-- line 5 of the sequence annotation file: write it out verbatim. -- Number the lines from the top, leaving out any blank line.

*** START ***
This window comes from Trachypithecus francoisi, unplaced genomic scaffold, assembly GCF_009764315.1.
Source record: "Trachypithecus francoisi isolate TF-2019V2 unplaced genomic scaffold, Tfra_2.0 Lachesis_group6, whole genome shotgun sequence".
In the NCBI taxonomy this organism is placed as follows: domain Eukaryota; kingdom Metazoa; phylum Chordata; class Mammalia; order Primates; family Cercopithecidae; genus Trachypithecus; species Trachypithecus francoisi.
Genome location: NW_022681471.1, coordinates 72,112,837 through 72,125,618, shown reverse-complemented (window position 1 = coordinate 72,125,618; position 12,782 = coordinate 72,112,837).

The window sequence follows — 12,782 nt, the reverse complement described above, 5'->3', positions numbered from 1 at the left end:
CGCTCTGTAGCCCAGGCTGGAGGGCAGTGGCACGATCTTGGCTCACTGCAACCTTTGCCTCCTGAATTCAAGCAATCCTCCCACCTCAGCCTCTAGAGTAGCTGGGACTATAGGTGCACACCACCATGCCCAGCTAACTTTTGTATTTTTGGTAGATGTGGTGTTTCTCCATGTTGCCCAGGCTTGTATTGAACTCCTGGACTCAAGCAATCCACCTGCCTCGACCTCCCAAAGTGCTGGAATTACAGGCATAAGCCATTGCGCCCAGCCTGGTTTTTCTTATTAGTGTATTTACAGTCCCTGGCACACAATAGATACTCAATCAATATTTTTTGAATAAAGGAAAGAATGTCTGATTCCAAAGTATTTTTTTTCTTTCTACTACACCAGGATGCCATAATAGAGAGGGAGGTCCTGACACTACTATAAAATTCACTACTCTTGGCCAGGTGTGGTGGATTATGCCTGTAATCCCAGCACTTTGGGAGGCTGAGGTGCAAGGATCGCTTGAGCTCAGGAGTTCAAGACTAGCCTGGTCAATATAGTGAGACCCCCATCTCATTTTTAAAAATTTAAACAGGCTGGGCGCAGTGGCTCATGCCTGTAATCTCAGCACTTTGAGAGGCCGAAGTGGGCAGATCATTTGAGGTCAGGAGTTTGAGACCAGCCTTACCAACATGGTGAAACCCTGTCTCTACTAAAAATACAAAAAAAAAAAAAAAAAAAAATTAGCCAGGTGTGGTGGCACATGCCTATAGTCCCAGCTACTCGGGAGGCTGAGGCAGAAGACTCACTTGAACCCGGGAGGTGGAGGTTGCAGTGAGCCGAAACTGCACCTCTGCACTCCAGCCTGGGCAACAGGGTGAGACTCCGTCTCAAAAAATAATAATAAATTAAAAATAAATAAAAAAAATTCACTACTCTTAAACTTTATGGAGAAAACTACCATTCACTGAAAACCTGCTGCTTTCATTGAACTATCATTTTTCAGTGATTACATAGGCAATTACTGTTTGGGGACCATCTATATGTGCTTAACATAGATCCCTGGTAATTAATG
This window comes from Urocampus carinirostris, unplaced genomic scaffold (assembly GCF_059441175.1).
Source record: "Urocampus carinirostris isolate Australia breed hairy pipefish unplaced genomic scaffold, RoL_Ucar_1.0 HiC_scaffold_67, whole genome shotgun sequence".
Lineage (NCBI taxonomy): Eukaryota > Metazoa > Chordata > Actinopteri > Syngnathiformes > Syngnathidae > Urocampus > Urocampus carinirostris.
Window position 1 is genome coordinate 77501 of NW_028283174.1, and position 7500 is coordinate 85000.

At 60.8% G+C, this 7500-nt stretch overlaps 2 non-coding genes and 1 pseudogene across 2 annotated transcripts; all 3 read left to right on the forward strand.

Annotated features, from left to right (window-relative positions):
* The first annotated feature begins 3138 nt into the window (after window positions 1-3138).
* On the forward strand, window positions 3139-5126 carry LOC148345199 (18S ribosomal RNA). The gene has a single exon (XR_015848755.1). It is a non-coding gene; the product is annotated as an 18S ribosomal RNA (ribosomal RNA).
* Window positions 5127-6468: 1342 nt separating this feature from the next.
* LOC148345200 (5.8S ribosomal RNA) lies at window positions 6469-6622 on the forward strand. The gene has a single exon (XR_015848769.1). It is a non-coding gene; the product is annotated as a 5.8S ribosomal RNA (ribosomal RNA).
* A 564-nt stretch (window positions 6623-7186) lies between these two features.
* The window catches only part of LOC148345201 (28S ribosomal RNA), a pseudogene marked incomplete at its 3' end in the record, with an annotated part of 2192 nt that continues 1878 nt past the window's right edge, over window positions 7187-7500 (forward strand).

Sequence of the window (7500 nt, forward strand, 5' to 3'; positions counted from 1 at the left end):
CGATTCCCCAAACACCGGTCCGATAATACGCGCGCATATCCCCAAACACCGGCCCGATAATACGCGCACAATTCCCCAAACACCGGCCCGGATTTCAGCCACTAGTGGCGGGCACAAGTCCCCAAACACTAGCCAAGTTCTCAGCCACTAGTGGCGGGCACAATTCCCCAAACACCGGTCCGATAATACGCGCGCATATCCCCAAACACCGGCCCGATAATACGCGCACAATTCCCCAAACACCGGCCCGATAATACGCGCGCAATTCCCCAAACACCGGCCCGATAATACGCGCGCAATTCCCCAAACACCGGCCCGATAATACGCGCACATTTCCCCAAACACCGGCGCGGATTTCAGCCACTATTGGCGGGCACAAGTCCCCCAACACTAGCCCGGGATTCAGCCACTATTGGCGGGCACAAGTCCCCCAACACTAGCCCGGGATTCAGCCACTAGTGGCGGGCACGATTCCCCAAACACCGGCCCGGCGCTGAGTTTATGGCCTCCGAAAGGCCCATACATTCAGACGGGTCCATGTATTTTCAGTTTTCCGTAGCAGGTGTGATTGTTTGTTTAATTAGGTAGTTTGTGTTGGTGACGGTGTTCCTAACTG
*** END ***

The window sequence follows — 12,782 nt, the reverse complement described above, 5'->3', positions numbered from 1 at the left end: